it)
      FF: 15                              Number of valid sectors contained
                                          with this track (21)

  Each sector header block is  laid  out  in  the  following  order  (after
decoding the 10 GCR bytes to 8 normal bytes):

  Byte:   $00 - Header block descriptor value $08 (SIG value)
           01 - Header checksum (EOR of bytes 02-05) (CHK value)
           02 - Sector number (SEC)
           03 - Track number (TRK)
           04 - Second byte of disk ID (ID2)
           05 - First byte of disk ID (ID1)
        06-07 - "OFF" bytes ($0F's). These "fill" up the header to make  it
                a multiple of 4 bytes, necessary in order to convert it  to
                GCR (as six bytes would be too short to convert)

  The entries for Sectors 17-20 will only  be  valid  if  the  track  being
operated on has that many sectors in it. If the value at $FF is  $00,  then
we have an empty track (bad track from the original  disk,  and  the  whole
track should be set to error code 21). When this happens,  all  the  sector
header info in the track descriptor block will be invalid. If we  only  use
up to sector 16 (for tracks 31 and up), then all  the  info  following  the
entry for sector 16 will be invalid. Invalid data  can  be  anything,  just
ignore it.

  All of the sixpack files I have either created or  received  contain  the
string "AME: 1234" at the end of the track descriptor block. It is likely a
"garbage" string, and can be useful in locating the descriptor blocks  when
manually looking over the sixpack files with a HEX editor, but it shouldn't
be used in any other capacity. You also can't easily tell  what  track  you
are on, but given the track ranges covered by each  file,  and  the  sector
count at the end of the descriptor block, it is possible to figure it out.

  Each sector is 326 bytes long (GCR encoded), and each track is 256  bytes
+ (# of sectors/track * 326) bytes. Track 1 would be 256 +  (21  *  326)  =
7102 bytes. The sector information stored in a specific interleave pattern,
depending on the track we are on (unlike  the  entries  in  the  descriptor
block, which are stored in linear order). Note that if this was a 40  track
image, the interleave pattern for the last set of tracks would apply up  to
track 40 instead of 35.

  Track    Sector interleave storage pattern
  -----    ----------------------------------------------------
   1-17 -  0,8,16,3,11,19,6,14,1,9,17,4,12,20,7,15,2,10,18,5,13
  18-24 -  0,8,16,5,13,2,10,18,7,15,4,12,1,9,17,6,14,3,11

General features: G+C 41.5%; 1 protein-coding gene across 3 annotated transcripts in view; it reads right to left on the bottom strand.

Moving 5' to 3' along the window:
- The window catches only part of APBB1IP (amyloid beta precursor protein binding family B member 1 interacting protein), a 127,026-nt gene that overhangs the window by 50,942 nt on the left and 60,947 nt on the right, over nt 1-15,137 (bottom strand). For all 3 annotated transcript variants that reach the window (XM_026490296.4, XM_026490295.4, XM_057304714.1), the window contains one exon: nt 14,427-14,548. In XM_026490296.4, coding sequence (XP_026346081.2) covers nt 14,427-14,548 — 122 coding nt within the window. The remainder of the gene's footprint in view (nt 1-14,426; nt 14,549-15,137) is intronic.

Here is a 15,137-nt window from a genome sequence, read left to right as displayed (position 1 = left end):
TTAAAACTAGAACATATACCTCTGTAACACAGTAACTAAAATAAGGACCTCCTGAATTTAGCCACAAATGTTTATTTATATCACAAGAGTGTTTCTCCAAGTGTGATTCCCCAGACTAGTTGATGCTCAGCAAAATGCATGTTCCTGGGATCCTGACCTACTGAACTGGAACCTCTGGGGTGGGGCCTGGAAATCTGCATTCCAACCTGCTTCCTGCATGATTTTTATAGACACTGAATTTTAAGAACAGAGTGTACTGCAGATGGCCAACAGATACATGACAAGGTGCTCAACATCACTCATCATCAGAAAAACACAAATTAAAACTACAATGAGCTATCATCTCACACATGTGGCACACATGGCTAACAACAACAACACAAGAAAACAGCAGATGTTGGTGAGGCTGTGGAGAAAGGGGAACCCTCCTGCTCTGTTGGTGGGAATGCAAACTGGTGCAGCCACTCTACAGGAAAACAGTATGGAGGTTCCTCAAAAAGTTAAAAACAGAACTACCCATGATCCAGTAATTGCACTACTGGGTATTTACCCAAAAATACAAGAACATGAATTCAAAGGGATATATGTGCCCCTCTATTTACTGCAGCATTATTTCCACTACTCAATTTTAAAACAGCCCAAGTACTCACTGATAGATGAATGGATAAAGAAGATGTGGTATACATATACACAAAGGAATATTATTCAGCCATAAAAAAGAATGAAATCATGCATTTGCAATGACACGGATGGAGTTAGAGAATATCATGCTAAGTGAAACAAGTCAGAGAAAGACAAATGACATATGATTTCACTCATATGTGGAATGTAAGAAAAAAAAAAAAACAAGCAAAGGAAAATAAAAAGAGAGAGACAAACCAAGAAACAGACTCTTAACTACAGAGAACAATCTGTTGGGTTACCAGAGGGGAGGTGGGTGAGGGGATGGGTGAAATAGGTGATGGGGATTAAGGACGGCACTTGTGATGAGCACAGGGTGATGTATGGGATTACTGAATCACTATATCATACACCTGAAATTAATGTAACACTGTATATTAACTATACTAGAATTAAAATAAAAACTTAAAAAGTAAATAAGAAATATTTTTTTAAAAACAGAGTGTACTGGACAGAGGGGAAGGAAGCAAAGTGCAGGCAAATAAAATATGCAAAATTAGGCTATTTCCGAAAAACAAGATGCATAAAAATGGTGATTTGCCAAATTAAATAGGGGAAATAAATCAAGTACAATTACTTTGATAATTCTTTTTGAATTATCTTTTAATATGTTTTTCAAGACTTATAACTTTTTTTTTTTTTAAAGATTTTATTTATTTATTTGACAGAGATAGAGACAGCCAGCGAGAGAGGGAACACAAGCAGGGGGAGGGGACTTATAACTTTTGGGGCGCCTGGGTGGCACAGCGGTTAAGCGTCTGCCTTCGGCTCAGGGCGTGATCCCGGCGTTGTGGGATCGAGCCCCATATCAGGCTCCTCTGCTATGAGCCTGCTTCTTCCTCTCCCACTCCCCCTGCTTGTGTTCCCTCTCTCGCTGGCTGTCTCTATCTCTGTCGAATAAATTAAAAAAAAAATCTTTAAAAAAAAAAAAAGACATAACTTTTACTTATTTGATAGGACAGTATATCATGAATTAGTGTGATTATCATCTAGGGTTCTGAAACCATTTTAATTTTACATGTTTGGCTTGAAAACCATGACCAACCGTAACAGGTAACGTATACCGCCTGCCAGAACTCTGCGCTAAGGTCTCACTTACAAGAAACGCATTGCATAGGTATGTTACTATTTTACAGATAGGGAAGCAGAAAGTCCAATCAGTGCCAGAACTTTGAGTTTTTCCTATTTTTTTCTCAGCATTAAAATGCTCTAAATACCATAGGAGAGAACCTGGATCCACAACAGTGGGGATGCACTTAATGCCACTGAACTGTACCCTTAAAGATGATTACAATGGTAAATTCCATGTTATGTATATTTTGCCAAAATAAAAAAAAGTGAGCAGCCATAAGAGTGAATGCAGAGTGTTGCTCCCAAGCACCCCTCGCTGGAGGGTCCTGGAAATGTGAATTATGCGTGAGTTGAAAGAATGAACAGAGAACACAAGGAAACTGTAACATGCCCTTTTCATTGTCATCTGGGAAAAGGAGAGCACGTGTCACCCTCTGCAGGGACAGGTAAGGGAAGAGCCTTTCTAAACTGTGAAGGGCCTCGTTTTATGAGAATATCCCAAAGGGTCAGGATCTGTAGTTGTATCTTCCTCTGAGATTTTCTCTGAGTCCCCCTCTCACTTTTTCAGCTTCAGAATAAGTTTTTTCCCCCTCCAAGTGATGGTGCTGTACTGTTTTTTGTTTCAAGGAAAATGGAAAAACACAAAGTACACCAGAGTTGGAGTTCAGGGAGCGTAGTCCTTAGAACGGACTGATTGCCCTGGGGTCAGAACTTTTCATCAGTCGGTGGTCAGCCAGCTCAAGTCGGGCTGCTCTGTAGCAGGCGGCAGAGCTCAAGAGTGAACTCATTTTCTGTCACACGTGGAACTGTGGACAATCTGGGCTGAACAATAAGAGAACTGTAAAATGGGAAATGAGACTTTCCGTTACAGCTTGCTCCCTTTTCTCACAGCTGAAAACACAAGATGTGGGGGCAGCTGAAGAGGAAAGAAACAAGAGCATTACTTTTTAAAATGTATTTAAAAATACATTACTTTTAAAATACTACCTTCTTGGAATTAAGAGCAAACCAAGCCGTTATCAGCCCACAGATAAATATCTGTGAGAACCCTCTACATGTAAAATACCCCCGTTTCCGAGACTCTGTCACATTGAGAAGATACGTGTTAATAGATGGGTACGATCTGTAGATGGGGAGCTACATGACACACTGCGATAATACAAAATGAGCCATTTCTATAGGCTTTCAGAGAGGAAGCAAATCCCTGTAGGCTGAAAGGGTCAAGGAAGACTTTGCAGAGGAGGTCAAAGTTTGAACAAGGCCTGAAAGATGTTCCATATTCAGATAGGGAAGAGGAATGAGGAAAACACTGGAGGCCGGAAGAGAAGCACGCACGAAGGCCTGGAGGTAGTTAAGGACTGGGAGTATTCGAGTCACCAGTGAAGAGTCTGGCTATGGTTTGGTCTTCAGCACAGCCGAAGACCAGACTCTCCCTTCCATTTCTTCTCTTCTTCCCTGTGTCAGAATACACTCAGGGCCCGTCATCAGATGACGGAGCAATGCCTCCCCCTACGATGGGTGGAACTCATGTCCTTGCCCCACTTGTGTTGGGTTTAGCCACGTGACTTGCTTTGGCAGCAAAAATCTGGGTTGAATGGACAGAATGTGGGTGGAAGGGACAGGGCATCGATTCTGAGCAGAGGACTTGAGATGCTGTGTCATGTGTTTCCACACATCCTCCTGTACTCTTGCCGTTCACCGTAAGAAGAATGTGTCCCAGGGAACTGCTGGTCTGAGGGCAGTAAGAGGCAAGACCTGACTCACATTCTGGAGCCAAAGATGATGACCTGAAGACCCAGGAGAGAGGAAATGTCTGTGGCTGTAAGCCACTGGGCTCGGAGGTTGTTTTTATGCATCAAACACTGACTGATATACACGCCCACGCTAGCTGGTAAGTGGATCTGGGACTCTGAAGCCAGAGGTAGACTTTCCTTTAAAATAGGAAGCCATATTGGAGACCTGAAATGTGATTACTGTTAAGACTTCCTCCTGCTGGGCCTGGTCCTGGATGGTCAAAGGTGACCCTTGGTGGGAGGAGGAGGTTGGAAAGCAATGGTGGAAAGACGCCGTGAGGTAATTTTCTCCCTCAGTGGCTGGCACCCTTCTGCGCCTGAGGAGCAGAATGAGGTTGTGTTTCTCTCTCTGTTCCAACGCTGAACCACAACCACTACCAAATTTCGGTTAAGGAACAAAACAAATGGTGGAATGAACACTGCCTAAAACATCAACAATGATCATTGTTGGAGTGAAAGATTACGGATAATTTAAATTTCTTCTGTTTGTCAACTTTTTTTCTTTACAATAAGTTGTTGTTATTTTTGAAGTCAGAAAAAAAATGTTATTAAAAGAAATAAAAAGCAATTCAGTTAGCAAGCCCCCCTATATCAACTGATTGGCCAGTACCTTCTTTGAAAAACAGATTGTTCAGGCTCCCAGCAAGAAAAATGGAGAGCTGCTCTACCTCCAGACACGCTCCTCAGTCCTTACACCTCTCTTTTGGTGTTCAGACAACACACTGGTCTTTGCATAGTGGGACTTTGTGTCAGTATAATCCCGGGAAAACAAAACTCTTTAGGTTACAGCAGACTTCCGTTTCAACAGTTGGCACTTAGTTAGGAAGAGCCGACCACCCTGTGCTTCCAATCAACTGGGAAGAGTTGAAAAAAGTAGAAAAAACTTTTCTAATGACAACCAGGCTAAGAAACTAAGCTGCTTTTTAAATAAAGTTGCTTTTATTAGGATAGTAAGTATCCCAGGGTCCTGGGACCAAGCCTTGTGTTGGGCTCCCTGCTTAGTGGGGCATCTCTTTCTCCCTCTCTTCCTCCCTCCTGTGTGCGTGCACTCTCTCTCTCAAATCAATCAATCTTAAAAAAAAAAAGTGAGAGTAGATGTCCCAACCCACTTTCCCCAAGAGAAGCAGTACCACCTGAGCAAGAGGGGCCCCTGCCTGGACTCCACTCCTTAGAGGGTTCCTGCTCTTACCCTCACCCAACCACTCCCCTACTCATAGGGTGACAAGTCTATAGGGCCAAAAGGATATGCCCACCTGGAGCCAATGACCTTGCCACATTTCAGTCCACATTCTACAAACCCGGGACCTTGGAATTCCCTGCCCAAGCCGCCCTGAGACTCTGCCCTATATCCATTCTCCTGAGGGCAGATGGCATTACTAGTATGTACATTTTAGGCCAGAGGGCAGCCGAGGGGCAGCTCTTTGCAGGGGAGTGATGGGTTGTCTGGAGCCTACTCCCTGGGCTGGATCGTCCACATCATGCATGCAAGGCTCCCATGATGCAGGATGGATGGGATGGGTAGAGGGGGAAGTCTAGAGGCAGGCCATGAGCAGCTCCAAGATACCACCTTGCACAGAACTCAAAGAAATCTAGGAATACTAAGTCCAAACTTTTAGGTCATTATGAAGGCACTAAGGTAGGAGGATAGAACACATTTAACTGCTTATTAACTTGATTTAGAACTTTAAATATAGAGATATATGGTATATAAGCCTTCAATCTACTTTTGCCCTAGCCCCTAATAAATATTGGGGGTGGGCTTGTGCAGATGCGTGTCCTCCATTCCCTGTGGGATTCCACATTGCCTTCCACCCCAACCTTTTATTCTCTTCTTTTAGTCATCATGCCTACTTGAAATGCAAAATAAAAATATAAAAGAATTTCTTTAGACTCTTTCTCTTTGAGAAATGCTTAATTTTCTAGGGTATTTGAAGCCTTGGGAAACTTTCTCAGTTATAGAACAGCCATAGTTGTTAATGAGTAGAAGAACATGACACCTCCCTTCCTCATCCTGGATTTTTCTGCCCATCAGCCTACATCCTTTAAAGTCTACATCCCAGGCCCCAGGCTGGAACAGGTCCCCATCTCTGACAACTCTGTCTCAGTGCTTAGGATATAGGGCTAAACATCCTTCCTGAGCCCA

25-30 -  0,8,16,6,14,4,12,2,10,1,9,17,7,15,5,13,3,11
  31-40 -  0,8,16,7,15,6,14,5,13,4,12,3,11,2,10,1,9

  The data within each sector is in two sections, and  is  stored  *out  of
order*. This is partially due to the way the 1541 reads the data. The first
256 GCR bytes are read into a buffer, then the remaining 70 GCR  bytes  are
read into an "overflow" buffer. In the Sixpack image, the last 70 bytes (of
the 326) are first, then the first 256 bytes follow, for  reasons  left  up
the author of the sixpack format. You need to re-arrange the data to be  in
the correct order before decoding it. We actually  only  decode  325  bytes
(from 0-324, this 325 bytes, divisible by 5), so the last byte is left out.
Once decoded, we have the following information:

   Bytes:    $000 - Data block descriptor value $07
          001-100 - Normal sector info
              101 - Sector checksum (EOR of the data block, from 001-100)
          102-103 - "OFF" bytes ($00's), used to "fill" up the  sector,  to
                    make it a multiple of 4 bytes.

  ZipCode disks are usually used to transfer  disks  which  contain  errors
(copy-protected disks). It also is used for those disks which  use  unusual
fastloaders such  as  Vorpal  or  Warp25,  which  use  different  low-level
encoding methods.

  The offset for each track into its respective  file  can  vary.  Assuming
that the image contains no errors, we can look at each file  and  calculate
the offset position of where each track should be.

   File 1!!  Offset           File 2!!  Offset
   --------  -------------    --------  -------------
   Track 1   $0003 (3)        Track 7   $0003 (3)
   Track 2   $1BC1 (7105)     Track 8   $1BC1 (7105)
   Track 3   $377F (14207)    Track 9   $377F (14207)
   Track 4   $533D (21309)    Track 10  $533D (21309)